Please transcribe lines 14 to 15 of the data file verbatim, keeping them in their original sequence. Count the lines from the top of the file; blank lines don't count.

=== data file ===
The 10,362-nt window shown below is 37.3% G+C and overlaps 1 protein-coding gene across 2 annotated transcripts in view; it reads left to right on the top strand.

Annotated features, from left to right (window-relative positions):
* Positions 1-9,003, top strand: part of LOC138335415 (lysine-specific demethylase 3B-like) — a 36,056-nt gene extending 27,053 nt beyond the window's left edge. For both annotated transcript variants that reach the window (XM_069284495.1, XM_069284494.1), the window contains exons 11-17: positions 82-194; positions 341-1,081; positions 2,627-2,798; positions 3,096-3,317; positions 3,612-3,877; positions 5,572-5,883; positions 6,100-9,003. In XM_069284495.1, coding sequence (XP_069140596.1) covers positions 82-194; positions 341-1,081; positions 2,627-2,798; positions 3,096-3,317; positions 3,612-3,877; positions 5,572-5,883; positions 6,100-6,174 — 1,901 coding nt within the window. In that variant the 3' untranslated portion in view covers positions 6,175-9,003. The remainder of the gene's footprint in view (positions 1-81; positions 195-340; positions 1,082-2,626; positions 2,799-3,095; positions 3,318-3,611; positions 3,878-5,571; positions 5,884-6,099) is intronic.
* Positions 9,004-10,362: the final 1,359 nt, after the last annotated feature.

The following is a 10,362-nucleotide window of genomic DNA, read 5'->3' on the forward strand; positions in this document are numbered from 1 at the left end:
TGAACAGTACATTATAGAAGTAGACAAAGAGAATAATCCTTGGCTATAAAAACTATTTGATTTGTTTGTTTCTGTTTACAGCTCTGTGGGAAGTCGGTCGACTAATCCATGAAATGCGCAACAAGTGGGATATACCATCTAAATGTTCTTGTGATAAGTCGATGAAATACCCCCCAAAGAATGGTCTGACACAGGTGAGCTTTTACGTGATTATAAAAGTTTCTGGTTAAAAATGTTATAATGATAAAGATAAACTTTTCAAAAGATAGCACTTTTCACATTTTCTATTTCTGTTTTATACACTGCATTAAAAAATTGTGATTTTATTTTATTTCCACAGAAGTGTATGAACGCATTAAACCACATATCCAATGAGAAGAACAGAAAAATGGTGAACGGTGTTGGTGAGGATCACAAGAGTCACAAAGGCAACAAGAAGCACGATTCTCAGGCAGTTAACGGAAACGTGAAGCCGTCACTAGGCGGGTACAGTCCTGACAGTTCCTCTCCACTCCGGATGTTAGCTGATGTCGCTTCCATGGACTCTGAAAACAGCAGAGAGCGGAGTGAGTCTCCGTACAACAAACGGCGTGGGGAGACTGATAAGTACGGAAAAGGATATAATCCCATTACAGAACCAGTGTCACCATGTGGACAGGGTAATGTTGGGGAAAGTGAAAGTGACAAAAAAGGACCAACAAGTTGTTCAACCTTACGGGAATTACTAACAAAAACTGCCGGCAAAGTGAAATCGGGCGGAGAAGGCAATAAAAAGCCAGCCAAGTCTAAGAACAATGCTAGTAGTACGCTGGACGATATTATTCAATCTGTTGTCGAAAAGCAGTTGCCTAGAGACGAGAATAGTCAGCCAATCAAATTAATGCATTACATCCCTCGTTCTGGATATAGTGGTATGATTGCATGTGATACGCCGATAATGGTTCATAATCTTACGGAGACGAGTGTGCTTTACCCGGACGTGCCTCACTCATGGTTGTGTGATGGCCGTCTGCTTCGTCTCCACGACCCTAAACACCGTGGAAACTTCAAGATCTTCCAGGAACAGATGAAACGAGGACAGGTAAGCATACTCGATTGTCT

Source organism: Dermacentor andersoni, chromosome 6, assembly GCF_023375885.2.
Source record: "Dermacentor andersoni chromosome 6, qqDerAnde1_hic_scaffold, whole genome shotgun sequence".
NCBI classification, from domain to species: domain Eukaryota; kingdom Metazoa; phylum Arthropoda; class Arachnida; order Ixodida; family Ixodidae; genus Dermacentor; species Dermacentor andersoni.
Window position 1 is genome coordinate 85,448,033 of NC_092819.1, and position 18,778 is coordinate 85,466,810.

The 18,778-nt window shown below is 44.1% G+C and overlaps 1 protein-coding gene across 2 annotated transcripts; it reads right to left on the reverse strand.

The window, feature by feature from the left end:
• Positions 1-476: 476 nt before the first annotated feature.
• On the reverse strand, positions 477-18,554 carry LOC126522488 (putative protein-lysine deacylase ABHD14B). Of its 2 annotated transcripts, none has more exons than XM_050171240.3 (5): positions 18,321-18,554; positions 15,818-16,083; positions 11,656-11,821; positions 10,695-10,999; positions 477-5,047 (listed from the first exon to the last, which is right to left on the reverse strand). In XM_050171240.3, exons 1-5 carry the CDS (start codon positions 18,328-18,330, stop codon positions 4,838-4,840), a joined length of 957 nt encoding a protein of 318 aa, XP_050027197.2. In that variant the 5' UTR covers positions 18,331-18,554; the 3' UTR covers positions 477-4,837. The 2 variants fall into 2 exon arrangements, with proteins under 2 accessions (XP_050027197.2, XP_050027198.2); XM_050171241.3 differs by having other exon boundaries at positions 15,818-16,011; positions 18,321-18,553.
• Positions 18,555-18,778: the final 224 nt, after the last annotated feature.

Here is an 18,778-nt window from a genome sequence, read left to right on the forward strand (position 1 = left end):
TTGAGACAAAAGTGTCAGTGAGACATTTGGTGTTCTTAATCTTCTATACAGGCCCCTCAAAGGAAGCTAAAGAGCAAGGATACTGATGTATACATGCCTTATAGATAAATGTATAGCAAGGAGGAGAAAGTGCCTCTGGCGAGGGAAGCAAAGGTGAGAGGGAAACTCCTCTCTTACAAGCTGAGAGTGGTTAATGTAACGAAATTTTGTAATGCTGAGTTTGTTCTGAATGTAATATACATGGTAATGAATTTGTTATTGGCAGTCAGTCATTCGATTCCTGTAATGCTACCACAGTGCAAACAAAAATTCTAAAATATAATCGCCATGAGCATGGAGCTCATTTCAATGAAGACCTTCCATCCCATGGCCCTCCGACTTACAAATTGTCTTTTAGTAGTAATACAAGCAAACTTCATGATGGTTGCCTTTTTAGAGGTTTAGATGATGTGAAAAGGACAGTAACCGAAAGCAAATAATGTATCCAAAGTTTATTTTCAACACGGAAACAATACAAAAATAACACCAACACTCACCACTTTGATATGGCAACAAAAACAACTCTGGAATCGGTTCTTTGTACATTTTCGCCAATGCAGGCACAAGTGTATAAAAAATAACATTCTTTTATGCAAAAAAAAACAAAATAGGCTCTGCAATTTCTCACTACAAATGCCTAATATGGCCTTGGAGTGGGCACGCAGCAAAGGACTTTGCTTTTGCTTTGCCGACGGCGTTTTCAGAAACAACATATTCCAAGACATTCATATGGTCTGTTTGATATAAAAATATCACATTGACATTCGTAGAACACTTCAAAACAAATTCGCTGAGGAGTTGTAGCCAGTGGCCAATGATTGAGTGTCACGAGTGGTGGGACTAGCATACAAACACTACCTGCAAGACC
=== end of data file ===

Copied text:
• On the reverse strand, positions 477-18,554 carry LOC126522488 (putative protein-lysine deacylase ABHD14B). Of its 2 annotated transcripts, none has more exons than XM_050171240.3 (5): positions 18,321-18,554; positions 15,818-16,083; positions 11,656-11,821; positions 10,695-10,999; positions 477-5,047 (listed from the first exon to the last, which is right to left on the reverse strand). In XM_050171240.3, exons 1-5 carry the CDS (start codon positions 18,328-18,330, stop codon positions 4,838-4,840), a joined length of 957 nt encoding a protein of 318 aa, XP_050027197.2. In that variant the 5' UTR covers positions 18,331-18,554; the 3' UTR covers positions 477-4,837. The 2 variants fall into 2 exon arrangements, with proteins under 2 accessions (XP_050027197.2, XP_050027198.2); XM_050171241.3 differs by having other exon boundaries at positions 15,818-16,011; positions 18,321-18,553.
• Positions 18,555-18,778: the final 224 nt, after the last annotated feature.